Religious organisations should learn what respect looks like in a secular society
Tauriq Moosa is a tutor in ethics, bioethics and critical thinking at the University of Cape Town, South Africa. He is currently pursuing a Masters degree at the Centre for Applied Ethics, Stellenbosch University. He has published essays and articles on practical ethics, focusing on subjects like free expression, killing, sex, and religion in public life. He debated religion with Archbishop Desmond Tutu in the BBC documentary, the Tutu Talks, and has been featured on local radio shows. He is also an avid comic book writer and reader.
If you wish to contact him, please click here.
South Africa's best satirical cartoonist, Jonathan Shapiro (AKA Zapiro), is in hot water for depicting the Hindu god Ganesh in a cartoon. As usual, those who worship said god are demanding respect for religious beliefs (presumably their beliefs, not all religious beliefs).
Just consider the phrasing: The cartoon, according Hindu organisations, shows "flagrant disrespect and denigration of our glorious Hindu faith".
As you can see here, they're the ones who consider their religion worthy of respect; they're the ones who consider it "glorious". The beauty of a secular society is that not only are religious people of multiple faiths allowed to have their faiths, but that Zapiro and anyone else is welcome to not have any; it is not required of us as non-Hindus (let alone non-believers) to respect Hinduism or any of the religions. Further, we should always be suspicious of those who "demand" respect; like adoration, respect isn't something that can be pumped out of your opponents.
Most importantly, concepts aren't phenomena that can - let alone are worthy of - respect. By definition, concepts - as human-made things - are there to be assessed from multiple angles or discarded as need be, as with almost anything. We are right to be suspicious of those who claim to have infallible beliefs or ideas, since it means improvement is not necessary and dissension is unwelcome. If an idea or belief is so perfect, it should be able to withstand all critiques and mockery thrown at it. That we want apologies for depicting concepts in a certain way is indicative of shakily held beliefs, not ones we're comfortable with.
Consider: If someone mocks the idea of equality of the sexes or equality of the races, would we want an apology? Would we demand the sexist "respect our belief" that women don't deserve prejudice because of their sex? Would we demand the racist "respect our belief" that black people aren't lesser than other races? Presumably, we'd either laugh off the childish, unfounded basis of the bigot's mockery or shrug it off, knowing they have no facts to back it up.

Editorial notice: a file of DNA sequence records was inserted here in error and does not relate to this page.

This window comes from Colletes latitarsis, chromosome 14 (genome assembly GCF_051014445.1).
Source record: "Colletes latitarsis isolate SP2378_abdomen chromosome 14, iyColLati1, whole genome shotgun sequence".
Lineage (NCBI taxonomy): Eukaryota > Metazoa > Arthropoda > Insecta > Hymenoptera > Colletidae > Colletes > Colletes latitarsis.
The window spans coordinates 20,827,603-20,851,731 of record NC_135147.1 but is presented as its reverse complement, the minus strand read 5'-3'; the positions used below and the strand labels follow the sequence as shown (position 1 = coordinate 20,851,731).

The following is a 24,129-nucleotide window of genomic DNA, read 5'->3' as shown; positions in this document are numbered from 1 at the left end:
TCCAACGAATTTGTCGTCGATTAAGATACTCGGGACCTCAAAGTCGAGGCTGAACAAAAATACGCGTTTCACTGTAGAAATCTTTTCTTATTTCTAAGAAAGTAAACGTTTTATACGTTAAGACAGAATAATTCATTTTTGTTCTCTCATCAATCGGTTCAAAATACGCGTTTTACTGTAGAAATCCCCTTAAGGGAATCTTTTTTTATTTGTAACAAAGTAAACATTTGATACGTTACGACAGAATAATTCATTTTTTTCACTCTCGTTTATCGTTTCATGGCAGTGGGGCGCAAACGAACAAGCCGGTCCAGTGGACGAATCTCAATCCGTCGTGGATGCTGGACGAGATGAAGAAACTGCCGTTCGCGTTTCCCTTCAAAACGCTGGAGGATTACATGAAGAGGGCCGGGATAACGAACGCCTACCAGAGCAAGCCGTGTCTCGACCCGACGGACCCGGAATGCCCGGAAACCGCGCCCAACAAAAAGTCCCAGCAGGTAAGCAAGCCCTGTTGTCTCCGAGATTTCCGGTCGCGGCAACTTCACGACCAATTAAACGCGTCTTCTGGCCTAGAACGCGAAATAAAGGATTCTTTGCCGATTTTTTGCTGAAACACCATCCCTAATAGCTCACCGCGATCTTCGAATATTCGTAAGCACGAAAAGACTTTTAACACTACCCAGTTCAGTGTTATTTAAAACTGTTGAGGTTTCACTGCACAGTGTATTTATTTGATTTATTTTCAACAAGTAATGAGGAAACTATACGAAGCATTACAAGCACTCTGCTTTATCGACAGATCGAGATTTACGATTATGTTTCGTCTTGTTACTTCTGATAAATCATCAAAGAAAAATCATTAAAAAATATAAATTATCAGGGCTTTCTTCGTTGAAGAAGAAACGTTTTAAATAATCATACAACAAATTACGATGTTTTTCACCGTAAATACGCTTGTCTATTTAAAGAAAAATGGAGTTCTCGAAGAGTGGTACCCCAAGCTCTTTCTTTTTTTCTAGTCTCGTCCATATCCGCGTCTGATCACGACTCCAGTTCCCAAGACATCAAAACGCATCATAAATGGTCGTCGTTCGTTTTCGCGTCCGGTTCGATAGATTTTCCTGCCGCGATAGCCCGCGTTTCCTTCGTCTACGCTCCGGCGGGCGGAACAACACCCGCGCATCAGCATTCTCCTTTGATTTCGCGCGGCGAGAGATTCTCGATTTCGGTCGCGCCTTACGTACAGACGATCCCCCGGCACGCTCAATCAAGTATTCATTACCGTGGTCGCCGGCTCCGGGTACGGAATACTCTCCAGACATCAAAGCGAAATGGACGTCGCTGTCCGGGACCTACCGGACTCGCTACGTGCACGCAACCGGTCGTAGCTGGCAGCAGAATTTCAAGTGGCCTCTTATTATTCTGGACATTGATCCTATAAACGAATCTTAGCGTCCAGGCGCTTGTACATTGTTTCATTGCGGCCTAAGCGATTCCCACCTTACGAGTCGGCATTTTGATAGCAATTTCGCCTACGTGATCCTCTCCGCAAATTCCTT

That is the adult thing to do. We don't need to show our conviction or our passion for how much we believe in equality of the sexes or races by silencing those who disagree; what matters more than passion is that our ideas are justified, have evidence, etc., which isn't aligned to passion. All the passion in the world doesn't change facts about it. This strutting of sensitivity from those with such fragile beliefs only does the believers a disservice, not their opponents.
Indeed, if Zapiro apologises, removes the post and so on, Hindu organisations would have less - not more - respect from us non-Hindus. And here, respect is rightly placed: at the people themselves, not the beliefs.
Respect me enough to tell me my ideas are bad, because you care about wanting me to have the best kind of ideas and views and beliefs. It seems patronising to think people of faith can't handle criticism or be treated like adults, yet organisations that claim to speak for them are demonstrating just that with such childish demands of respect. We're treating them like fellow, adult citizens by subjecting their ideas to mockery, satire and criticism just as I'd hope they do for me. That is what respect looks like.
Header image: Boberger / WikiCommons (source)
You can see Zapiro's cartoon and context here (link)
Giving our solar system a "slap in the face"
- A stream of galactic debris is hurtling at us, pulling dark matter along with it
- It's traveling so quickly it's been described as a hurricane of dark matter
- Scientists are excited to set their particle detectors at the onslffaught
Bernardo Kastrup proposes a new ontology he calls “idealism” built on panpsychism, the idea that everything in the universe contains consciousness. He solves problems with this philosophy by adding a new suggestion: The universal mind has dissociative identity disorder.
There’s a reason they call it the “hard problem.” Consciousness: Where is it? What is it? No one single perspective seems to be able to answer all the questions we have about consciousness. Now Bernardo Kastrup thinks he’s found one. He calls his ontology idealism, and according to idealism, all of us and all we perceive are manifestations of something very much like a cosmic-scale dissociative identity disorder (DID). He suggests there’s an all-encompassing universe-wide consciousness, it has multiple personalities, and we’re them.
Once again, our circadian rhythm points the way.
- Seven individuals were locked inside a windowless, internetless room for 37 days.
- While at rest, they burned 130 more calories at 5 p.m. than at 5 a.m.
- Morning time again shown not to be the best time to eat.
SMARTER FASTER trademarks owned by The Big Think, Inc. All rights reserved.